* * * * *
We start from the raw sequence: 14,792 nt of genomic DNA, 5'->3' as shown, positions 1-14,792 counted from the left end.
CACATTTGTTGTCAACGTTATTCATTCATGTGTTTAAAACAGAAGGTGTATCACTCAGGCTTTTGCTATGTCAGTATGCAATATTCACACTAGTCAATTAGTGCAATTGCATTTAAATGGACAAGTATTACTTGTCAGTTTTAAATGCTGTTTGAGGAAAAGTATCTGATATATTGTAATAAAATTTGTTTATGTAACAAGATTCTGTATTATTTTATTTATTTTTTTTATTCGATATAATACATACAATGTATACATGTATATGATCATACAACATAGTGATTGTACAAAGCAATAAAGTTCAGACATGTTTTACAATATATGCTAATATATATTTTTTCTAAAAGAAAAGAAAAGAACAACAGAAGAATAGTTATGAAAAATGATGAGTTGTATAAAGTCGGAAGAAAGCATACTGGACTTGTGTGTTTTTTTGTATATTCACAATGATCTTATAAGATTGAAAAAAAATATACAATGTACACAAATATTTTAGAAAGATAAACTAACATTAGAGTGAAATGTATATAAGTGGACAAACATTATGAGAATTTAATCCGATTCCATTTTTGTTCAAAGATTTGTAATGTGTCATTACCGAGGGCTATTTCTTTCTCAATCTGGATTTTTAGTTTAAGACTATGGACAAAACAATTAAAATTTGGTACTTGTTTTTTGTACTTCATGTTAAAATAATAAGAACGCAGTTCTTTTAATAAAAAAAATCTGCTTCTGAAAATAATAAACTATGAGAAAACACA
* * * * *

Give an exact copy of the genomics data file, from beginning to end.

We start from the raw sequence: 14,792 nt of genomic DNA, 5'->3' as shown, positions 1-14,792 counted from the left end.
CACATTTGTTGTCAACGTTATTCATTCATGTGTTTAAAACAGAAGGTGTATCACTCAGGCTTTTGCTATGTCAGTATGCAATATTCACACTAGTCAATTAGTGCAATTGCATTTAAATGGACAAGTATTACTTGTCAGTTTTAAATGCTGTTTGAGGAAAAGTATCTGATATATTGTAATAAAATTTGTTTATGTAACAAGATTCTGTATTATTTTATTTATTTTTTTTATTCGATATAATACATACAATGTATACATGTATATGATCATACAACATAGTGATTGTACAAAGCAATAAAGTTCAGACATGTTTTACAATATATGCTAATATATATTTTTTCTAAAAGAAAAGAAAAGAACAACAGAAGAATAGTTATGAAAAATGATGAGTTGTATAAAGTCGGAAGAAAGCATACTGGACTTGTGTGTTTTTTTGTATATTCACAATGATCTTATAAGATTGAAAAAAAATATACAATGTACACAAATATTTTAGAAAGATAAACTAACATTAGAGTGAAATGTATATAAGTGGACAAACATTATGAGAATTTAATCCGATTCCATTTTTGTTCAAAGATTTGTAATGTGTCATTACCGAGGGCTATTTCTTTCTCAATCTGGATTTTTAGTTTAAGACTATGGACAAAACAATTAAAATTTGGTACTTGTTTTTTGTACTTCATGTTAAAATAATAAGAACGCAGTTCTTTTAATAAAAAAAATCTGCTTCTGAAAATAATAAACTATGAGAAAACACA